Politicians stay out of tune with voters
Published 24/01/2016 | 02:30
US Republican hopeful Donald Trump continues to exert a morbid hold on the world's media, like a python mesmerising a Jackrabbit. The latest endorsement of his campaign by former vice presidential candidate Sarah Palin only added to the feverishness.
RTE's Washington correspondent, Caitriona Perry, went for the measured approach as she reported from Iowa for Morning Ireland, treating this development, however surreal, as just another day at the office. Today With Sean O'Rourke went for a jovial "it's a funny old world" tone. BBC Five Live's Breakfast went straight to scorn.
BBC Radio Four's history show, The Long View, offered a different perspective, putting Trump's rise in the context of earlier political campaigns by maverick wealthy populists such as newspaper magnate William Randolph Hearst, car maker Henry Ford and aviator Charles Lindbergh, proving in the process that there's nothing new under the sun.
America is a big country, after all. It's bound to do politics on a grander, brasher scale. What they all had in common with Trump was an ability to "talk the language of ordinary people"; to articulate discontent with bankers and Wall Street and the political establishment; and to reach out to "angry have-nots". Ultimately, they all lost, as Trump probably will too, but it's still an interesting phenomenon.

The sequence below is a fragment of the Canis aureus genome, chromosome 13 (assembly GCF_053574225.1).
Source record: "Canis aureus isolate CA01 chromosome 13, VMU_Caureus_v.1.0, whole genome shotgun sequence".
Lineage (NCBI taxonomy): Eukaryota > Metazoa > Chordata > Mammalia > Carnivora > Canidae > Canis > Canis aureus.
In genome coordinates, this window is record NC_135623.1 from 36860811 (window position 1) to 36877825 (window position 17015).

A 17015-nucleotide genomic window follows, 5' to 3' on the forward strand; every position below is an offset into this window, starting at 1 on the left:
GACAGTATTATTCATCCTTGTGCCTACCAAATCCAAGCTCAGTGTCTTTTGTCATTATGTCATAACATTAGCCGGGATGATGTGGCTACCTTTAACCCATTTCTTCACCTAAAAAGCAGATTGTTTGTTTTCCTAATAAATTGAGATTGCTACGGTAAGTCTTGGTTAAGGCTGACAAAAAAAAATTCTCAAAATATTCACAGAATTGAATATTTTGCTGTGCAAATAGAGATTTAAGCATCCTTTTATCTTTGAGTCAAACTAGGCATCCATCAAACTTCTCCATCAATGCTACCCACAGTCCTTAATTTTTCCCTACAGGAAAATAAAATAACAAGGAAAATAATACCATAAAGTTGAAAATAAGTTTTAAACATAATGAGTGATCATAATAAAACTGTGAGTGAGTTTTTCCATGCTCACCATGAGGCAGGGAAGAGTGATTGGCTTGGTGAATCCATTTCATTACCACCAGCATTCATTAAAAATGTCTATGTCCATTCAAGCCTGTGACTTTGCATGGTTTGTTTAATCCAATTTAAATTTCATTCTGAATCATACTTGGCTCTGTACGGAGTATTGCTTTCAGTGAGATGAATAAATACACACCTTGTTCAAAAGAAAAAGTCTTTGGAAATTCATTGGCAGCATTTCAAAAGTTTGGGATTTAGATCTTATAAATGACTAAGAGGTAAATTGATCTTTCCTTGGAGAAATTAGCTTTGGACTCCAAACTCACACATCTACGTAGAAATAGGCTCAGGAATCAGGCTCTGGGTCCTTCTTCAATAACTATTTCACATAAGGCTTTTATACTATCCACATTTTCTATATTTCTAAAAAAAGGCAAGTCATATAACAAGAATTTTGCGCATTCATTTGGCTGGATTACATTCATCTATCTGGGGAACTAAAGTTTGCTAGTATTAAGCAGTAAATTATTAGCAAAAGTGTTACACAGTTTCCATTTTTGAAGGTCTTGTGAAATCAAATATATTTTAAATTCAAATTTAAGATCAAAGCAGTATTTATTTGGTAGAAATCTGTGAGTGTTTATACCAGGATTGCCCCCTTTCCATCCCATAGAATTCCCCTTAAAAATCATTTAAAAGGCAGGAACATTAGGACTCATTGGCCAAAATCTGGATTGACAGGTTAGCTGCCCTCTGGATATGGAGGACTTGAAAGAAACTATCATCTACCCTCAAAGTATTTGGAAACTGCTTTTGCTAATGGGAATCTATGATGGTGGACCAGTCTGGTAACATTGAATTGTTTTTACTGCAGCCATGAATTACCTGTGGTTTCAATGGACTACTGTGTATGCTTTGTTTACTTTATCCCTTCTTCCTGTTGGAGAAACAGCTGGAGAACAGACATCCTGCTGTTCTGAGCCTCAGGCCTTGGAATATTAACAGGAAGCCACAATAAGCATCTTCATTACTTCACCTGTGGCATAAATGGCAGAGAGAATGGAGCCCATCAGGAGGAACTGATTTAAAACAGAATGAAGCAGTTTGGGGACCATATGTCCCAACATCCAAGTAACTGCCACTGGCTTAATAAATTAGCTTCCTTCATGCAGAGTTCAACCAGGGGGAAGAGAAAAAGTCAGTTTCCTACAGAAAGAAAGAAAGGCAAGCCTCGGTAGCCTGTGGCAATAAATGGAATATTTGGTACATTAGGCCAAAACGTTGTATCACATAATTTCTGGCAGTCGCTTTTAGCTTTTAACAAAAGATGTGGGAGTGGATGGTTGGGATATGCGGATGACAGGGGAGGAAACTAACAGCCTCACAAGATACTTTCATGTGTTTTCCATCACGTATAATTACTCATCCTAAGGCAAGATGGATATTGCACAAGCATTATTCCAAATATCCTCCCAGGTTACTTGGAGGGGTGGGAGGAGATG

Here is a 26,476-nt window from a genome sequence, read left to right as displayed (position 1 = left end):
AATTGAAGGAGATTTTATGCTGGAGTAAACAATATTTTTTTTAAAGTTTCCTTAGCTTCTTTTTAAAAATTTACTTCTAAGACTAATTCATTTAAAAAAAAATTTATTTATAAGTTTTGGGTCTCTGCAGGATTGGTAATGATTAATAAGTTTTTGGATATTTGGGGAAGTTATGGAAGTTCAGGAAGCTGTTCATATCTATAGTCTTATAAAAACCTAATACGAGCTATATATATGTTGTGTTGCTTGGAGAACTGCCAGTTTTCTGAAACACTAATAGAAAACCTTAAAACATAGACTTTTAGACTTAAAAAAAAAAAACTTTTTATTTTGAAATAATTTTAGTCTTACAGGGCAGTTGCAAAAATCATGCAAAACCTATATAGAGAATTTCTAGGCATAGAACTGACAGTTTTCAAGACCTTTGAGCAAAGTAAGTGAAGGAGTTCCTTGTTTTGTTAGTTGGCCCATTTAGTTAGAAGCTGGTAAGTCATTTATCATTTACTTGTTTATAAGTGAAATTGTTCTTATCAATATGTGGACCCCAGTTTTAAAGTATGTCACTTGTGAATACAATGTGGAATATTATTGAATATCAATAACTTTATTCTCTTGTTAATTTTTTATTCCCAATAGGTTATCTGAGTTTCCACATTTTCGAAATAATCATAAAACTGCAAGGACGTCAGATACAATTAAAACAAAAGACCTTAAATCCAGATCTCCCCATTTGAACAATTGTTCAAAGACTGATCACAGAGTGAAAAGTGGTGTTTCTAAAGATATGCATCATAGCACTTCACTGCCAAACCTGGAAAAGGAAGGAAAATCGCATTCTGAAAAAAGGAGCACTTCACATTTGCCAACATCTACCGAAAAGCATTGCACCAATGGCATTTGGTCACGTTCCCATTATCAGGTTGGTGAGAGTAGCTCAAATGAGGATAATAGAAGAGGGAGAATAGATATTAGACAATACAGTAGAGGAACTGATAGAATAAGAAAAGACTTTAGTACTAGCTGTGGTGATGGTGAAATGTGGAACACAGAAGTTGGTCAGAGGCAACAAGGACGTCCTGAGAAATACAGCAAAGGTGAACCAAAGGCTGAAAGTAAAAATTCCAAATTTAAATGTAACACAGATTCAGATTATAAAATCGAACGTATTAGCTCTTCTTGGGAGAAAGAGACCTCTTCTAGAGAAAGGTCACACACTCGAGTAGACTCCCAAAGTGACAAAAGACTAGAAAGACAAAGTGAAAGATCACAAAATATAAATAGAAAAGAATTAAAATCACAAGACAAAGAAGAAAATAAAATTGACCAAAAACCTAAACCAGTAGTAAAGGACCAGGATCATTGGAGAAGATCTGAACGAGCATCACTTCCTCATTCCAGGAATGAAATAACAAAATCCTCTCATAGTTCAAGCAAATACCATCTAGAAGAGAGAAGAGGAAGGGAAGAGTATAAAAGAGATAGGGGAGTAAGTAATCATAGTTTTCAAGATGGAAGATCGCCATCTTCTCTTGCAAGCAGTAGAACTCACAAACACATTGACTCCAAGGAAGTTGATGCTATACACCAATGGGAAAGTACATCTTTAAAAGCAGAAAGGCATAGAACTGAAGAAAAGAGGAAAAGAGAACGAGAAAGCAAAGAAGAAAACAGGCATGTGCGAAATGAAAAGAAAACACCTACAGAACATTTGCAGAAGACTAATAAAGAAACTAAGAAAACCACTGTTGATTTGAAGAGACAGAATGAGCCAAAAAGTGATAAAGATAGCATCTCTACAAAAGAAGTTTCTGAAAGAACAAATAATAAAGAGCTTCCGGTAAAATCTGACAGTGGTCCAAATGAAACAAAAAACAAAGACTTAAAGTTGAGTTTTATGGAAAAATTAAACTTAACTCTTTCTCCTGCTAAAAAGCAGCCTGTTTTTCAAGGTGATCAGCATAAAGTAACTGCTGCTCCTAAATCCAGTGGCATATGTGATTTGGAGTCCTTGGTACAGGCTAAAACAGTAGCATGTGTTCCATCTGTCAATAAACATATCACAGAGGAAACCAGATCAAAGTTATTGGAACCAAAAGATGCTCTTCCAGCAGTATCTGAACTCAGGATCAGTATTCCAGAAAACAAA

Back home, the political parties remain mired in a phoney war as they wait for Enda Kenny to name a date. Newstalk Breakfast has started the countdown in earnest with profiles of, and predictions for, all 40 constituencies - one each day. On Wednesday, it was Tipperary's turn. These snippets are informative and fun, not only for political trainspotters, and you have to love a man who can casually drop in a line about his "sources in Clonmel". Ivan Yates is beginning to sound like Irish radio's answer to Huggy Bear, giving Starsky and Hutch the word on the street.
The Mooney Show took a different slant altogether, looking at how Irish politicians have used specially-written songs to drum up support on the campaign trail, the most (in)famous being 1981's Arise And Follow Charlie.
Eoin Sweeney guided Derek through some of the more cringeworthy examples, with 2007 proving a particularly woeful year. Who will ever forget Kerry's Greatest Man (about then Fianna Fail candidate, now an Independent, Tom Fleming), or the one about former Irish Farmers Association president that went "vote for John Dillon, because Dillon's gonna win" (he came fifth in the three-seat Limerick constituency).
Finally, there was a hugely enjoyable interview on Wednesday's Ray D'Arcy Show with statistician Stefan Klinsavitch, twice part of a syndicate which won the lotto in the early 90s using a system which he had devised. Ray found himself wondering: "Is there one last heist in you?"
"I am looking for a new challenge," Stefan admitted. Cue panic in Lotto HQ. The boffin is back in the game.